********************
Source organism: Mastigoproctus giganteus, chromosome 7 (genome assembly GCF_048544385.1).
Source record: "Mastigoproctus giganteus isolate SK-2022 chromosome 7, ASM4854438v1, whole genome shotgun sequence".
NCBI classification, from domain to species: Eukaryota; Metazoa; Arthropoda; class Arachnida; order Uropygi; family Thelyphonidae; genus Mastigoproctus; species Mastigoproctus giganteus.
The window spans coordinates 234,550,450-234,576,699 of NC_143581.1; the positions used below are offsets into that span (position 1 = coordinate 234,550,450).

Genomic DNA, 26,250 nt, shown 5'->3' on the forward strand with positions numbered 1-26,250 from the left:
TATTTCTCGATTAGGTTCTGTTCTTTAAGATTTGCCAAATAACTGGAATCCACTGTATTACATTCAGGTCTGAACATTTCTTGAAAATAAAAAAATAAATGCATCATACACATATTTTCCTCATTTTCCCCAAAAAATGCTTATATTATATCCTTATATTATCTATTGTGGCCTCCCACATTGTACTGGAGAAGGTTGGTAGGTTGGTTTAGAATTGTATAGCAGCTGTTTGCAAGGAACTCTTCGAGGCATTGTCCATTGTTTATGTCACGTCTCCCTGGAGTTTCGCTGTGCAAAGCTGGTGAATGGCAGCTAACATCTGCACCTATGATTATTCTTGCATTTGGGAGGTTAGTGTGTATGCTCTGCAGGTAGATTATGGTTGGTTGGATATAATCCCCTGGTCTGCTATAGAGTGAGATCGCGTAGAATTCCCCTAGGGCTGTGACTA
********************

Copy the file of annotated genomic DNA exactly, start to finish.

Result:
Source organism: Mastigoproctus giganteus, chromosome 7 (genome assembly GCF_048544385.1).
Source record: "Mastigoproctus giganteus isolate SK-2022 chromosome 7, ASM4854438v1, whole genome shotgun sequence".
NCBI classification, from domain to species: Eukaryota; Metazoa; Arthropoda; class Arachnida; order Uropygi; family Thelyphonidae; genus Mastigoproctus; species Mastigoproctus giganteus.
The window spans coordinates 234,550,450-234,576,699 of NC_143581.1; the positions used below are offsets into that span (position 1 = coordinate 234,550,450).

Genomic DNA, 26,250 nt, shown 5'->3' on the forward strand with positions numbered 1-26,250 from the left:
TATTTCTCGATTAGGTTCTGTTCTTTAAGATTTGCCAAATAACTGGAATCCACTGTATTACATTCAGGTCTGAACATTTCTTGAAAATAAAAAAATAAATGCATCATACACATATTTTCCTCATTTTCCCCAAAAAATGCTTATATTATATCCTTATATTATCTATTGTGGCCTCCCACATTGTACTGGAGAAGGTTGGTAGGTTGGTTTAGAATTGTATAGCAGCTGTTTGCAAGGAACTCTTCGAGGCATTGTCCATTGTTTATGTCACGTCTCCCTGGAGTTTCGCTGTGCAAAGCTGGTGAATGGCAGCTAACATCTGCACCTATGATTATTCTTGCATTTGGGAGGTTAGTGTGTATGCTCTGCAGGTAGATTATGGTTGGTTGGATATAATCCCCTGGTCTGCTATAGAGTGAGATCGCGTAGAATTCCCCTAGGGCTGTGACTA